Two Gems You May Have Overlooked at Houston Film Fest
The Houston Cinema Arts Festival again brought the world of independent film to the Bayou City. In another year with COVID-19 restrictions in place, a portion of the festival's 40 film screenings were held online, while a slew of screenings took place in-person around the city.
Last week wrapped up the online viewing portion of the movie fest and there was so much to choose from. There were a lot of local stories, such as the Bushwick Bill documentary that struck a chord with audiences. Two outstanding documentary films that were part of the virtual screenings include the documentary Third Coast and a documentary on Black punk rocker Poly Styrene.
Third Coast is a documentary made in the late 1970s that peels back the layers of life in Houston. The film was screened online for free this year; and what's outstanding about the film is how it showcases Houston as the next “it” city, but not by shying away from the city’s problems, including inequality, traffic and policing. One thing you walk away from with the film is that Houston hasn’t done a whole lot to change infrastructure or social issues in the last 42 years.
A few highlights in the film point to the rising profile of Houston in Hollywood and fashion. In once scene women answer a radio announcement looking for actresses to play alongside John Travolta in Urban Cowboy.
In another scene, designer Karl Lagerfeld gets a king’s escort after his jet lands in Houston. Later he’s holding court during his Chloé fashion show at Nieman Marcus in the Galleria. It’s on one of those moments where Houston was making its name for itself in high fashion.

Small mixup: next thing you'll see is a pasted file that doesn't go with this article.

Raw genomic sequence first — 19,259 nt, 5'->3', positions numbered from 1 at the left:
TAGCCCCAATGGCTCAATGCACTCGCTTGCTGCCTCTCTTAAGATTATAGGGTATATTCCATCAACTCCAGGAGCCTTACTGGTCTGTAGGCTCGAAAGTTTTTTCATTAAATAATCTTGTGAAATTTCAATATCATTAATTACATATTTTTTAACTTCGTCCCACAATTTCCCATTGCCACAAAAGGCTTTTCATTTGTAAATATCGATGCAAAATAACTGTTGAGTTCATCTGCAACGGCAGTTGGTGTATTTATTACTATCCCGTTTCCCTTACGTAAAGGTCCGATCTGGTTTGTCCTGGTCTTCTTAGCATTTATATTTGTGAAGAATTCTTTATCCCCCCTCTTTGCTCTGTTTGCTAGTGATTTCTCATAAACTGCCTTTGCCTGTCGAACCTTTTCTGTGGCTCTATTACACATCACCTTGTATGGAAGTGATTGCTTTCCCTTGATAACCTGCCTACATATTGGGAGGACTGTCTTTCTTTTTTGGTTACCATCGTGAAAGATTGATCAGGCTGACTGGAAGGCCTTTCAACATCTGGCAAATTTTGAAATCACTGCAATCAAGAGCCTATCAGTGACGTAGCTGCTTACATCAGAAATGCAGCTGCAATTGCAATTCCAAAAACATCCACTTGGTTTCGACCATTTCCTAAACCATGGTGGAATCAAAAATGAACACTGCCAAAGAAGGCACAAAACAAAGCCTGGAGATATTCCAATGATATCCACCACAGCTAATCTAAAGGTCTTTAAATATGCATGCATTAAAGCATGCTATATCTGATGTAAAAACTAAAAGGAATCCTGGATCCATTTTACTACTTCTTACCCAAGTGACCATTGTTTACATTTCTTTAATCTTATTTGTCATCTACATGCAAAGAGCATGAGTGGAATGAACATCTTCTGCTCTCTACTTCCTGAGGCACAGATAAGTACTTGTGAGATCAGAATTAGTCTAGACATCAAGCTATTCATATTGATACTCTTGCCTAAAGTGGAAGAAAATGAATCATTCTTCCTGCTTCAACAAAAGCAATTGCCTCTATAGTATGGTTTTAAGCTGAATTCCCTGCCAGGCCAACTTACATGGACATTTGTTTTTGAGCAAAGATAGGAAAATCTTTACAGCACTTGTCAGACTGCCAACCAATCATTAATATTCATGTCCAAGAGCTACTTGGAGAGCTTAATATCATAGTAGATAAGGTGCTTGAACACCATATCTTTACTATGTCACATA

In a time where people who identify as being of mixed-race and multiethnic heritage are increasing throughout the US and the world, a documentary that looks at the life of UK punk rocker Poly Styrene seems fit for the times.
Poly Styrene: I Am a Cliché is a deeply nuanced story of a punk rocker and trailblazing woman of color in music who sparked the Riot grrrl movement. The film is wonderfully narrated by Ruth Negga as the voice of Marianne Joan Elliott-Said, Poly Styrene’s government name. Negga also stars in the film Passing, which also deals with identity.
The X-Ray Spex lead singer died in 2011 from breast cancer. The documentary follows her daughter, Celeste Bell, as she pieces together the history of her mother (or, mum as the Brits say). What follows is a really important story for anyone interested in these stories of pioneering woman of color.
These are just a couple of examples of how Houston's film fest has done a good job of drawing together all the elements that make the city unique, from issues of diversity to the rapidly disappearing past of Space City. If this year's selections, including the two mentioned here, are any indication then next year's cinema arts fest could be even better.